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Jeroen W. Pluimers on .NET, C#, Delphi, databases, and personal interests

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Archive for the ‘Linux’ Category

Introduction to Snapshots/Rollback with Snapper | ActiveDoc

Posted by jpluimers on 2019/07/01

The snapper documentation itself is big and hard to grasp at once, so start here for a few examples on how to get going, or how to assess your current configuration:

For a very good snapper introduction seems to be gone, but was present in the OpenSuSE documentation archive circa version 13.2 at [WayBackChapter 4. Snapshots/Rollback with Snapper | ActiveDoc which I’ve quoted below.

Between that version and LEAP, the retention got moved from “timeline” based to “number” based. More on that in these links:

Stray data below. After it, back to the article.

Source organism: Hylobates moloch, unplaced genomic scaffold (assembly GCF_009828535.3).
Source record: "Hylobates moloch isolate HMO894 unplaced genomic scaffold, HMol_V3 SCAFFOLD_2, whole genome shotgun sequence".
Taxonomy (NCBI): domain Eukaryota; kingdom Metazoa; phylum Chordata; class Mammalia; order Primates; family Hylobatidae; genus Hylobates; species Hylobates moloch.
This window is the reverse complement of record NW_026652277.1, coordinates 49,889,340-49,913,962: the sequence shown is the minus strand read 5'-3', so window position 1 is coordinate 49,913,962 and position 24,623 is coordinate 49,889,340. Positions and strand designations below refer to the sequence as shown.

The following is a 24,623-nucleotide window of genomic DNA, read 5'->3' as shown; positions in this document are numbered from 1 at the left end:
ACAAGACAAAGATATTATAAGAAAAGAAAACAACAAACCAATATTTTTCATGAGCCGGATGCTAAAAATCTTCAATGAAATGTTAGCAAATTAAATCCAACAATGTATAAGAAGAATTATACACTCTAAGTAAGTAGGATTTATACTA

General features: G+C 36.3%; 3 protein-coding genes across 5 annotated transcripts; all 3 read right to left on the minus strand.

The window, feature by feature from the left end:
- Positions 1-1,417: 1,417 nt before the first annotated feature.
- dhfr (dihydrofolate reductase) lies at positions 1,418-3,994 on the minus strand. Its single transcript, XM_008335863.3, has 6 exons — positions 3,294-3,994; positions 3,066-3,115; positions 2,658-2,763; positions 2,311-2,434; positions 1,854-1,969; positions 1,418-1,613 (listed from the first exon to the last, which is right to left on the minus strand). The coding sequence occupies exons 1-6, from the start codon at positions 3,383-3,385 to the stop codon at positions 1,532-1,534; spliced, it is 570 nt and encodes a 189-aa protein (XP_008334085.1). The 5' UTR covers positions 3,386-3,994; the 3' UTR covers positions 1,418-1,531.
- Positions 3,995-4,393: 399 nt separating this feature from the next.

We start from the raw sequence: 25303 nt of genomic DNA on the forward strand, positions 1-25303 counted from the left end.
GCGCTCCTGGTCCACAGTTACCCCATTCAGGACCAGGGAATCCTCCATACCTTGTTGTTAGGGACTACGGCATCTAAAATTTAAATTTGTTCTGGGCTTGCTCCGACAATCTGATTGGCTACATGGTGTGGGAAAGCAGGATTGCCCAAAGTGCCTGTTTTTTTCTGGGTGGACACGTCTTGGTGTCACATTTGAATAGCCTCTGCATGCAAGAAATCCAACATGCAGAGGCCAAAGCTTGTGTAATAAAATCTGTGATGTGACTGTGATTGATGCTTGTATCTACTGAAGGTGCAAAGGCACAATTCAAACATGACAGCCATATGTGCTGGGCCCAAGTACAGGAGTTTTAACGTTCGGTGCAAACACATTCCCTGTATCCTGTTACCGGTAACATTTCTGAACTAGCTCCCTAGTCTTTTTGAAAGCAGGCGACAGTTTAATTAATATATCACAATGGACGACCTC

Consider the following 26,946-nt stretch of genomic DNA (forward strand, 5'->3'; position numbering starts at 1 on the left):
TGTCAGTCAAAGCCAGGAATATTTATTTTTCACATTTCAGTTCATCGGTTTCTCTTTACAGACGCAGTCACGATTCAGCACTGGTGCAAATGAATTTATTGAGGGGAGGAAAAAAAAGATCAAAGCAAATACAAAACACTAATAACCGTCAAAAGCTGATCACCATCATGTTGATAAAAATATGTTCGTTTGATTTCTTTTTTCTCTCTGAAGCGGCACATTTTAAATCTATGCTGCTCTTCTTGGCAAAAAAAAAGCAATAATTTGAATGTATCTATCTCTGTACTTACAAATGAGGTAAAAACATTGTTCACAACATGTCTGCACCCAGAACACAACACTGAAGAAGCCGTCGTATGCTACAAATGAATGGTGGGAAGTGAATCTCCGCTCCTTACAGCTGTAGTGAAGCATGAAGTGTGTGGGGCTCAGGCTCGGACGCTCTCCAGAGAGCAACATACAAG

Man pages:

Introduction

4.1.1 snapshots and Disk Space #

When a snapshot is created, both the snapshot and the original point to the same blocks in the file system. So, initially a snapshot does not occupy additional disk space. If data in the original file system is modified, changed data blocks are copied while the old data blocks are kept for the snapshot. Therefore, a snapshot occupies the same amount of space as the data modified. So, over time, the amount of space a snapshot allocates, constantly grows. As a consequence, deleting files from a Btrfs file system containing snapshots may not free disk space!

Note: Snapshot Location